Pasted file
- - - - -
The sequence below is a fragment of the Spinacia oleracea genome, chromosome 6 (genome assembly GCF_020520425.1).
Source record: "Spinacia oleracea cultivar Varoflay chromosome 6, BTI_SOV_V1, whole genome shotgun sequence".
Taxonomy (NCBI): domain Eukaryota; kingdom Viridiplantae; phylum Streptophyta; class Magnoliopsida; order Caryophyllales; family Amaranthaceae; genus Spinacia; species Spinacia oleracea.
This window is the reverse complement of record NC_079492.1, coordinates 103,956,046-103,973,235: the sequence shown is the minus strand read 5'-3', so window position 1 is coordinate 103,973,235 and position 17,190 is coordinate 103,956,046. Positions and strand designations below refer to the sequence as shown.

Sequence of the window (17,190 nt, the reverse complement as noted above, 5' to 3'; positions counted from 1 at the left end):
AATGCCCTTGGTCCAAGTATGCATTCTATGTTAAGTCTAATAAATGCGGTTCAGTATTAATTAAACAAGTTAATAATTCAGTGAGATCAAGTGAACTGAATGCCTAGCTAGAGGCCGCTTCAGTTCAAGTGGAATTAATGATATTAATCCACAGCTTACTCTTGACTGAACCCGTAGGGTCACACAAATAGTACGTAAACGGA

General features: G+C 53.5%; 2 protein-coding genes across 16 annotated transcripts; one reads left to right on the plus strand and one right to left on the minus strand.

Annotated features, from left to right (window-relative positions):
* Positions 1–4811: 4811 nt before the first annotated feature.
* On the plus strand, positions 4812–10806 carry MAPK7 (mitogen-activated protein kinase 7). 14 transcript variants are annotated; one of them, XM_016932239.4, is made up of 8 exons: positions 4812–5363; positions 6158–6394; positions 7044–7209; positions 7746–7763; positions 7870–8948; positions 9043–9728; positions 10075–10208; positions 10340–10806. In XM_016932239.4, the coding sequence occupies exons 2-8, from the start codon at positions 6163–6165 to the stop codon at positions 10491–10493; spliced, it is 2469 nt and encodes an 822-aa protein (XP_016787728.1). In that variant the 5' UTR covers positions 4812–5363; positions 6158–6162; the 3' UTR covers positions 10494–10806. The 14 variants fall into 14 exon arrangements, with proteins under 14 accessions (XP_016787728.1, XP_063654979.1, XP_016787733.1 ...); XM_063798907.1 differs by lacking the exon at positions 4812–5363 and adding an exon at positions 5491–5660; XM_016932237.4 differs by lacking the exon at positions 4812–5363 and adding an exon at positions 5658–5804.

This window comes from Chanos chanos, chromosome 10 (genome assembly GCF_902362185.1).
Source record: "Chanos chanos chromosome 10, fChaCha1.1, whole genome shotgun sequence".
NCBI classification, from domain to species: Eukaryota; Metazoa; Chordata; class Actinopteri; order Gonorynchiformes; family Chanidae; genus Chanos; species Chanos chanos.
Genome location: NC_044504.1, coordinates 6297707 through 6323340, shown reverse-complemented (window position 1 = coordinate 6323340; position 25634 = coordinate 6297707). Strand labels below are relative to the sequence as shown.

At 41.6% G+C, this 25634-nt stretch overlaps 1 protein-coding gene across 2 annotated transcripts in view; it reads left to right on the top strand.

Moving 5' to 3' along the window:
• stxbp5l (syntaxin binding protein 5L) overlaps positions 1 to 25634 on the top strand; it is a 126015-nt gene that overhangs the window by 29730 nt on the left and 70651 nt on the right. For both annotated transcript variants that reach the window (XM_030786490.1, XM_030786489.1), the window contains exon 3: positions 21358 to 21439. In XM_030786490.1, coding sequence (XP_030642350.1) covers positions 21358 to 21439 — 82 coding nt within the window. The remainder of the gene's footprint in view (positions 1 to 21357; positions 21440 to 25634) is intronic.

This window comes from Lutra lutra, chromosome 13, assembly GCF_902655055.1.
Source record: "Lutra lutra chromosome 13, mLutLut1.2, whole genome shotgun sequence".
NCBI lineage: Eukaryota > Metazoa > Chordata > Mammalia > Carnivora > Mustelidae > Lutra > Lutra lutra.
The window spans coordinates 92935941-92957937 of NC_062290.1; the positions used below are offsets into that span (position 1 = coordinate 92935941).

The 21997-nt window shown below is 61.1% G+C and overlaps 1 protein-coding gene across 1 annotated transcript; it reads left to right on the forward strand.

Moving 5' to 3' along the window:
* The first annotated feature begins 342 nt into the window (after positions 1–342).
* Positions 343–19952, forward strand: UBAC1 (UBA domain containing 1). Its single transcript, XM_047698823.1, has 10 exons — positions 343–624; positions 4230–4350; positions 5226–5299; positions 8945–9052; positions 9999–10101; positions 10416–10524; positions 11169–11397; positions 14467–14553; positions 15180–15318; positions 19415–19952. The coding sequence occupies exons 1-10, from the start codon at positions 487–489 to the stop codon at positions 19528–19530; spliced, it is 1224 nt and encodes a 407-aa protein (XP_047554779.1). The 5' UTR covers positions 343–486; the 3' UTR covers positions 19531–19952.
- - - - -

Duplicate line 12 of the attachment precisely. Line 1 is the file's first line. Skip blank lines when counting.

Source record: "Chanos chanos chromosome 10, fChaCha1.1, whole genome shotgun sequence".